London 2012 Olympics: recent articles in Significance


  • Date: 24 Jul 2012

With London 2012 fever gripping the nation and only 3 days to go before the Olympics Opening Ceremony (though the very first event, the women's football, kicks off proceedings tomorrow at the Millennium Stadium in Cardiff when Great Britain take on New Zealand) we highlight some of the Olympics-themed articles published in Significance in recent months.

thumbnail image: London 2012 Olympics: recent articles in Significance

The mission of Significance is to spread appreciation of statistics. Sport is where statistics meets the rest of mankind; and they meet on equal terms. With this in mind Significance published a special issue on the Olympics in April 2012.

In the Olympics issue, John D. Barrow showed how Jamaican sprinting superstar, Usain Bolt, could run even faster, without too much extra effort, Ray Stefani evaluated whether the recently banned high-technology swimsuits significantly improve performance and Howard Wainer wondered why hard things (running a mile in under 4 minutes; playing piano to virtuoso level) are becoming so much more commonly achieved.

The Olympic Torch Relay has been passing through the United Kingdom over the past two months (including the fictional London borough of Walford); Neville Davies and colleagues from the RSS Centre for Statistical Education have developed an online tool that schoolchildren can use to find out how many of them live within 10 miles of the flame’s visiting locations.

The issue also looked at moving towards a gender-neutral Games, how many medals host nation Team GB will win and we talked to an Olympics odds-setter. And when did the first Olympic Games actually take place? Modern archaeology suggests that proto-statistician, Hippias of Elis, got it wrong when he said 776BC.

In the June 2012 issue, Ken Green in his article "London 2012 and sports participation: The myths of legacy" wonders whether there really is some kind of crisis in sports participation in England, especially among the young.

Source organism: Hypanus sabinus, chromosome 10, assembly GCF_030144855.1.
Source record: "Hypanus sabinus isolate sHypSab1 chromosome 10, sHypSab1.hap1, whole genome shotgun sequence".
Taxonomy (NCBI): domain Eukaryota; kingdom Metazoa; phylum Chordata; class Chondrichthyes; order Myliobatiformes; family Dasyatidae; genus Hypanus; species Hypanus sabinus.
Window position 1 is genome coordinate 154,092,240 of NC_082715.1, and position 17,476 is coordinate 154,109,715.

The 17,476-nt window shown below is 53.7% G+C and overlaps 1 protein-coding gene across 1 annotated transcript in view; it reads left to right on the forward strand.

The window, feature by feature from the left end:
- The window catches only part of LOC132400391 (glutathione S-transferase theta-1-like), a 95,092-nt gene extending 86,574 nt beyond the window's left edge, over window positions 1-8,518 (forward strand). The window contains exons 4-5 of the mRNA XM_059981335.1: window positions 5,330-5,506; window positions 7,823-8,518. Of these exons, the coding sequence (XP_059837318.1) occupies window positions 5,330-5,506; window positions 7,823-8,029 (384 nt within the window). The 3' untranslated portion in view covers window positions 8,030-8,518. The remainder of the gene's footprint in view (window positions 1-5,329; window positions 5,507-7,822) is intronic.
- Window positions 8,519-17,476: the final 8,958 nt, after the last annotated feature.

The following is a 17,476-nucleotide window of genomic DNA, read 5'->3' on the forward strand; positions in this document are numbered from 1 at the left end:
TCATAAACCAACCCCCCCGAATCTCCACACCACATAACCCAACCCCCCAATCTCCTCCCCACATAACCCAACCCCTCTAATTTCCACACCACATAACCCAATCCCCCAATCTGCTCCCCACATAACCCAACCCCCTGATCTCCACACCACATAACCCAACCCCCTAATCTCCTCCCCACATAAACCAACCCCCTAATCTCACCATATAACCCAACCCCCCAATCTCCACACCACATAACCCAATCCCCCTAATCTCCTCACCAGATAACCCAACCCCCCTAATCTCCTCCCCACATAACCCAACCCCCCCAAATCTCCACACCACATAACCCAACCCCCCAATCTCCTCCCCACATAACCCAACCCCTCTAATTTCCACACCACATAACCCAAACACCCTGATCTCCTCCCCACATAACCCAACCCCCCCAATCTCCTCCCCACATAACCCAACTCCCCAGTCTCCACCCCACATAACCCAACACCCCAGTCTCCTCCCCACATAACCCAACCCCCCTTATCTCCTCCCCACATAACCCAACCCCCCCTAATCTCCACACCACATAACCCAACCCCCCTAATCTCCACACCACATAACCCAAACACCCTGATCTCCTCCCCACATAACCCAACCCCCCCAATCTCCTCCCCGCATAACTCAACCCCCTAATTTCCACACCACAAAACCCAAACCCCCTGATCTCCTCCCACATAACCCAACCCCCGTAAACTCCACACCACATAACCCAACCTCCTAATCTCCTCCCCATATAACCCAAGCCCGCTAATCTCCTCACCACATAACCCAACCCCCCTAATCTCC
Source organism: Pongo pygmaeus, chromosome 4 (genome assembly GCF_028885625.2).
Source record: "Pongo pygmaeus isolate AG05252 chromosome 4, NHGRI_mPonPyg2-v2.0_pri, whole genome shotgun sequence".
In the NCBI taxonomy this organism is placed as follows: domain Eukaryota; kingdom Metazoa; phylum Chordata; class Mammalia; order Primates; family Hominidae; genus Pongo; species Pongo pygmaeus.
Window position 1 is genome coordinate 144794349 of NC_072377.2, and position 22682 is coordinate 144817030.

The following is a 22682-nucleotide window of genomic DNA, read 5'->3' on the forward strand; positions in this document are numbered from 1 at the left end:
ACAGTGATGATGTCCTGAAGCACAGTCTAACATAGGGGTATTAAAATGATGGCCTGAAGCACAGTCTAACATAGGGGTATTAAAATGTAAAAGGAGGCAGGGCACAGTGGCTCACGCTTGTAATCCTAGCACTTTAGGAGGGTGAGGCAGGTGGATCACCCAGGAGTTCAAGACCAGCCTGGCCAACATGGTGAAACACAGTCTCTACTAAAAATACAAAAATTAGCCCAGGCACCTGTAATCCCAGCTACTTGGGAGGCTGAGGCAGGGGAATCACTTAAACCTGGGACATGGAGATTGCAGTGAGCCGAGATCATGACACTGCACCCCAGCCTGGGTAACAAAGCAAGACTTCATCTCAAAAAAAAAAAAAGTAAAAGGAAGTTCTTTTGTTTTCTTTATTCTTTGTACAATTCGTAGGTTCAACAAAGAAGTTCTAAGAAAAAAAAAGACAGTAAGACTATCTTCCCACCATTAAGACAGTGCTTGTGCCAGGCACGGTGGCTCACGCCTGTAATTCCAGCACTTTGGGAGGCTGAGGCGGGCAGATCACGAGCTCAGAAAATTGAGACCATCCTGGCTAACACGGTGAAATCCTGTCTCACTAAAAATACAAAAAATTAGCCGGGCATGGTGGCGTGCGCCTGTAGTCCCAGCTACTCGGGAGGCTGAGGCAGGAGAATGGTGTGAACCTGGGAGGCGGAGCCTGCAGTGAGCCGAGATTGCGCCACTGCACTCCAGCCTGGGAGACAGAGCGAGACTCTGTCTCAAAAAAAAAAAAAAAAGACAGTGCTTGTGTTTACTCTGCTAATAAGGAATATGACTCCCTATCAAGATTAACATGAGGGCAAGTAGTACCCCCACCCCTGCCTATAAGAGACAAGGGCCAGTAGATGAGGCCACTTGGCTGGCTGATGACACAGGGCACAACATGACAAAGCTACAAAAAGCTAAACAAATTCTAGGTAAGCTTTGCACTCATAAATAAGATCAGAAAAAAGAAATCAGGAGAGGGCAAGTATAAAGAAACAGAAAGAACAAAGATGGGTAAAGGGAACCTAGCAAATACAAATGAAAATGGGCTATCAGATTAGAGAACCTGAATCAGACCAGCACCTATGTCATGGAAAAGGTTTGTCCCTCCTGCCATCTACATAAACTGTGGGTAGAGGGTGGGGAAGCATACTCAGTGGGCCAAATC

On the website we have published a series of articles that look at the changing face of Britain through statistics since the previous London Olympics of 1908 and 1948. These range from the sporting (men’s Olympic record progression on the track; the growth in the numbers of competitors and events in the Games - though some will shed a tear at the disappearance of the tug-of-war and the powerboat racing) through to the changing prison population, how technology has changed farming, how the British spend their vacations, the National Debt, infant mortality, railway journeys, energy useelectoral participation and whether we will ever match the frankly astonishing level of 1.6 billion cinema visits in 1946.

We all hope for decent weather during the Games. What are the chances of a balmy evening for the Opening Ceremony? And what will the air quality be like for the competitors?

Enjoy the Games!

(For those seeking more on the statistics of the Olympic Games, the Royal Statistical Society’s 2012 annual conference in Telford in September may help: the Olympics is one of its special themes.)

Significance is a bi-monthly magazine for anyone interested in statistics and the analysis and interpretation of data. Its aim is to communicate and demonstrate in an entertaining, thought provoking and non-technical way the practical use of statistics in all walks of life, and to show informatively and authoritatively how statistics benefit society. It is published on behalf of the Royal Statistical Society and the American Statistical Association.

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Published features on are checked for statistical accuracy by a panel from the European Network for Business and Industrial Statistics (ENBIS)   to whom Wiley and express their gratitude. This panel are: Ron Kenett, David Steinberg, Shirley Coleman, Irena Ograjenšek, Fabrizio Ruggeri, Rainer Göb, Philippe Castagliola, Xavier Tort-Martorell, Bart De Ketelaere, Antonio Pievatolo, Martina Vandebroek, Lance Mitchell, Gilbert Saporta, Helmut Waldl and Stelios Psarakis.